yes, but in the Indian manager’s view, their follow-

through was insufficient. He considered and rejected the

idea of going up the hierarchy to the Japanese team mem-

bers’ boss, and decided instead to try to build consensus

with the whole Japanese IT team, not just the two mem-

bers on the coordinating team. He and his Singapore

teammate put together an eBusiness road show, took it to

Japan, invited the whole IT team to view it at a lunch

meeting, and walked through success stories about other

parts of the organization that had aligned with the com-

pany’s larger business priorities. It was rather subtle, he

told us, but it worked. The Japanese IT team wanted to be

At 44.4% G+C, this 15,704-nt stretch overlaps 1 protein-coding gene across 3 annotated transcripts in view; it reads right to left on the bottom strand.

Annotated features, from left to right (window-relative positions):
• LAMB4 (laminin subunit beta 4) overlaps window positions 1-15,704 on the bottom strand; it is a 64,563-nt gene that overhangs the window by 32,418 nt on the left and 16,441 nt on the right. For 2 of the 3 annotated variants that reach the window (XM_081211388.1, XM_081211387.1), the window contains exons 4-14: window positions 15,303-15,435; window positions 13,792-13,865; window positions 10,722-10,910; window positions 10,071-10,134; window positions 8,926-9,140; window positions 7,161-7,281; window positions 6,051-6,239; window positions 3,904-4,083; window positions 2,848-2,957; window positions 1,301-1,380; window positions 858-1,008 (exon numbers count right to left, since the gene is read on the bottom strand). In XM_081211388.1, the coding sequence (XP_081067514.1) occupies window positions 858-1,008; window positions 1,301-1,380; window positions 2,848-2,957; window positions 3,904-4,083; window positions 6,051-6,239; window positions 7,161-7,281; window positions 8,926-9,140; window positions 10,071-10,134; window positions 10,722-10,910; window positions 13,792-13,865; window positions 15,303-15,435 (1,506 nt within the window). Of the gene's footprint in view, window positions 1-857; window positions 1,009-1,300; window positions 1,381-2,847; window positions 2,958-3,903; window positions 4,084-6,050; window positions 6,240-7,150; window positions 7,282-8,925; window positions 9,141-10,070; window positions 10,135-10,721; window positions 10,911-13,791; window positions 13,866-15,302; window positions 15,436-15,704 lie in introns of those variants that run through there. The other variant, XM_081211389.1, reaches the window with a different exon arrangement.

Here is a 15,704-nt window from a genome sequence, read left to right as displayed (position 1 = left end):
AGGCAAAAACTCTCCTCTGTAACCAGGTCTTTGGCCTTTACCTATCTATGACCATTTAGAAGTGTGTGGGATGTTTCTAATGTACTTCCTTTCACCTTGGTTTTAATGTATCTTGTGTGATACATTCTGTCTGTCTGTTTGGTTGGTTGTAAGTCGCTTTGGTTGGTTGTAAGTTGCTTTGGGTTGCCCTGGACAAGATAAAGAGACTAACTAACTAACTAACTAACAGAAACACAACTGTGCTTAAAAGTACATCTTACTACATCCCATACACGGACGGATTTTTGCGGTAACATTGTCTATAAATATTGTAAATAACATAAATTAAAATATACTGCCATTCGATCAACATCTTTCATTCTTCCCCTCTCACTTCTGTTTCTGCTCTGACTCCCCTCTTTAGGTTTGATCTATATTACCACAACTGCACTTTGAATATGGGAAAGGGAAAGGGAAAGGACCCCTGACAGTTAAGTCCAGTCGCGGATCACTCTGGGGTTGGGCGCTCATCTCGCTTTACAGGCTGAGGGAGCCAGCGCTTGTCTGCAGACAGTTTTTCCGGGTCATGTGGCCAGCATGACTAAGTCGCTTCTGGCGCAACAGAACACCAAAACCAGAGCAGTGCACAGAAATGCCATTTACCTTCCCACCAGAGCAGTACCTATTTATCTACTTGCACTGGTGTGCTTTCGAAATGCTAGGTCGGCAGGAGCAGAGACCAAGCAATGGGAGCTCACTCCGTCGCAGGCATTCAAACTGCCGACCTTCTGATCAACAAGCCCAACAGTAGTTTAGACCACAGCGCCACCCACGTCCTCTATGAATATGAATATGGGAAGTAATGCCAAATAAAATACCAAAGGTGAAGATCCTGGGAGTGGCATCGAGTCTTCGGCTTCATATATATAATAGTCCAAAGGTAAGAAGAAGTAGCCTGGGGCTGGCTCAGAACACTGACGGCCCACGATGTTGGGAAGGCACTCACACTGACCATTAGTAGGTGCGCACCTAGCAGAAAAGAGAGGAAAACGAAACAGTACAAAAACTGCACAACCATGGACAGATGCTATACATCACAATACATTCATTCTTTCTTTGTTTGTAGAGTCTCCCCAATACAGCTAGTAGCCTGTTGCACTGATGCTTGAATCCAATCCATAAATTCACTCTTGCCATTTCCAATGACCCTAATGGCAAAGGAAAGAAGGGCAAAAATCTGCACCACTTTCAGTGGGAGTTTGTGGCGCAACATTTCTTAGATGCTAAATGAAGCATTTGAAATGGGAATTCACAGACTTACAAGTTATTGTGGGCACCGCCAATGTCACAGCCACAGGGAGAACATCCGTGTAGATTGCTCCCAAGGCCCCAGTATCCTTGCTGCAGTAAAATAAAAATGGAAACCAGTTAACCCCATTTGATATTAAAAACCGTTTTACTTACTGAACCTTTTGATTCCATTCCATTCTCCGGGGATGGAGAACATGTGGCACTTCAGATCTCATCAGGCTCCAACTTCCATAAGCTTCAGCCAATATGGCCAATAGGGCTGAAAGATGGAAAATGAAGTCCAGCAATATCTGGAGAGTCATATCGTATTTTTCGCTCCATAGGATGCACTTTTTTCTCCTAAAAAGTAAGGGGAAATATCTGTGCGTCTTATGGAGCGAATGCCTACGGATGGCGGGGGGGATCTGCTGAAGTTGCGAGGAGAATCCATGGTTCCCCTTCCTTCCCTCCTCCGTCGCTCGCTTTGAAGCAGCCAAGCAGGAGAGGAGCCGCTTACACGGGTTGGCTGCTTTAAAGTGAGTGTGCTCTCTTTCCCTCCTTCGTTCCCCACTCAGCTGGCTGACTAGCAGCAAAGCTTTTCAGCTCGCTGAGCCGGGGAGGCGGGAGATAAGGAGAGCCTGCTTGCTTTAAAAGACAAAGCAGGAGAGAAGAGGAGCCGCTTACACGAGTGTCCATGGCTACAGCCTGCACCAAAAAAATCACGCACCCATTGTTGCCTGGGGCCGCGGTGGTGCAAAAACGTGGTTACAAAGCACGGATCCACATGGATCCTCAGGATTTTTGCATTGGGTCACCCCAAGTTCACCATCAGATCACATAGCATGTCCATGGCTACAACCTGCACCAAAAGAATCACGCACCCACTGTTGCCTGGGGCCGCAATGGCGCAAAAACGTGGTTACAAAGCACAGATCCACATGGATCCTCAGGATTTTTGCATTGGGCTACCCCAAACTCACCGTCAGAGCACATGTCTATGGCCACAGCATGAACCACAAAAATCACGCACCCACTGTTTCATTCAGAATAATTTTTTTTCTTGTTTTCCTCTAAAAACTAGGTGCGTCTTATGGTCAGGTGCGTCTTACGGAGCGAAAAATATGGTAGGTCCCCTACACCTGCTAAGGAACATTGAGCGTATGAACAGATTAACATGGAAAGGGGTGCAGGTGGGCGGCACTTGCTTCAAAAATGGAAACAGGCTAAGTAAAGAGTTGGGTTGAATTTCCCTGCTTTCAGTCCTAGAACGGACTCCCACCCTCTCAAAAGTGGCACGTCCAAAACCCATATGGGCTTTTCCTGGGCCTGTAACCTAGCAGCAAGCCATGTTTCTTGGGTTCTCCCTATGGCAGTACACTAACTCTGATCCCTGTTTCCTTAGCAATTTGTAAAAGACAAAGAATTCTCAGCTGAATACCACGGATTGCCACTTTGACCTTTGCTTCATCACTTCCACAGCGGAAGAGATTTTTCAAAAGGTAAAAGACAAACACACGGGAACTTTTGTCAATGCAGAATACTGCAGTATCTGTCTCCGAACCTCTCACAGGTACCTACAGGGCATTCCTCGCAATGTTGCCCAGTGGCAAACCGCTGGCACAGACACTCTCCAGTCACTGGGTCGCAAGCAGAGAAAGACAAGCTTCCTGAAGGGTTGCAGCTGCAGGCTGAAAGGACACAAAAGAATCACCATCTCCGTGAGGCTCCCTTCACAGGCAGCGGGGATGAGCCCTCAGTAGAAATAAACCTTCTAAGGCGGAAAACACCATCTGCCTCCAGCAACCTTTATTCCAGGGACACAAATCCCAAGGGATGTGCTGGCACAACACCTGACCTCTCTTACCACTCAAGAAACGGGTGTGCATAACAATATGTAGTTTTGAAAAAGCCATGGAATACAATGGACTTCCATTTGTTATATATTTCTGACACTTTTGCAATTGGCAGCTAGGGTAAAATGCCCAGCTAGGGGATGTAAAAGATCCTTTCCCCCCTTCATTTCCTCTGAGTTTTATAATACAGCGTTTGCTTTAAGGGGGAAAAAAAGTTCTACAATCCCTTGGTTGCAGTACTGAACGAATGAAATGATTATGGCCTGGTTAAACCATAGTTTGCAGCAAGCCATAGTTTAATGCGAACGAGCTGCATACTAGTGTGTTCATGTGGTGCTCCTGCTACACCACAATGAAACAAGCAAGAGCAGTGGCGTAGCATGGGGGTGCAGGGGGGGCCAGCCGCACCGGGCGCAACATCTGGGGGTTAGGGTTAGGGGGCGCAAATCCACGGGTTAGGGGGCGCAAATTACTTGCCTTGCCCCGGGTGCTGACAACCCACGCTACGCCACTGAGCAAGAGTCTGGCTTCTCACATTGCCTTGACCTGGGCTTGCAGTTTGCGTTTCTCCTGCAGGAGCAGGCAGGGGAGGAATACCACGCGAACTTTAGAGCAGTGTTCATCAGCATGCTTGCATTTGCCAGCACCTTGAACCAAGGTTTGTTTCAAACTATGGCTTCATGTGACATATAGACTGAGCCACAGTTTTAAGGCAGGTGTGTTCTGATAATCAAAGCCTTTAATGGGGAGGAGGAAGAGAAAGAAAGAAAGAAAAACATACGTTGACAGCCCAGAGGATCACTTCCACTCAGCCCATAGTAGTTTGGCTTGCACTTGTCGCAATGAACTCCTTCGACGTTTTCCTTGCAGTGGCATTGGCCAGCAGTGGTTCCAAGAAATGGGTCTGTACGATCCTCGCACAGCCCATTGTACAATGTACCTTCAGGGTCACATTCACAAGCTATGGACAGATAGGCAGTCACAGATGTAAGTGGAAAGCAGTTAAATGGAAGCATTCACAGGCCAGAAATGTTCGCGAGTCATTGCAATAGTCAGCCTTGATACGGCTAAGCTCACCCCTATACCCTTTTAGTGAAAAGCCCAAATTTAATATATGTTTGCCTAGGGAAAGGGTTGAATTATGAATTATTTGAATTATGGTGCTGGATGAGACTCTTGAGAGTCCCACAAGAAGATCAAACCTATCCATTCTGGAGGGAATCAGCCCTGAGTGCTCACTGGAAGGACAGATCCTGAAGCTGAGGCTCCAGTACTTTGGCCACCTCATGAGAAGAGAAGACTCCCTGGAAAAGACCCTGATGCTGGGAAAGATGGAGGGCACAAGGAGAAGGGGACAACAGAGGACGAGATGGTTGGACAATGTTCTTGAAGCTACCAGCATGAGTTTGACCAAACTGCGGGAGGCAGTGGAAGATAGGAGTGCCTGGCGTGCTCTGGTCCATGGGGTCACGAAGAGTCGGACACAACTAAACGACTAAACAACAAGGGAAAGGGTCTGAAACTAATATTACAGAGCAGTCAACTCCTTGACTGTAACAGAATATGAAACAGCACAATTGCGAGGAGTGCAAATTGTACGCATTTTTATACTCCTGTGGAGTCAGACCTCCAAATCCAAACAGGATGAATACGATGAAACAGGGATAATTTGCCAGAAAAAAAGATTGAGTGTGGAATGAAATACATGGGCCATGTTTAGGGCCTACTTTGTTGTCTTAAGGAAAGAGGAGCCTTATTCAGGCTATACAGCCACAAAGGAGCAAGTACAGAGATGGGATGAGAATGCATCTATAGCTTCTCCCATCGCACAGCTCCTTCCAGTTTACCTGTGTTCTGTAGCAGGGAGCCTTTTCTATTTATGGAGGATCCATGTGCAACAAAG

spotlighted in future eBusiness road shows. In the end,

the whole team worked well together – and no higher-

level manager had to get involved.

Reprint R0611D

To order, see page 159.

november 2006 91

One team manager addressed the language challenge directly,telling the members that they had been chosen for their task expertise, not theirfluency in English, and that the team would have to work around problems.

Copyright 2006 Harvard Business Publishing. All Rights Reserved. Additional restrictionsmay apply including the use of this content as assigned course material. Please consult yourinstitution's librarian about any restrictions that might apply under the license with yourinstitution. For more information and teaching resources from Harvard Business Publishingincluding Harvard Business School Cases, eLearning products, and business simulationsplease visit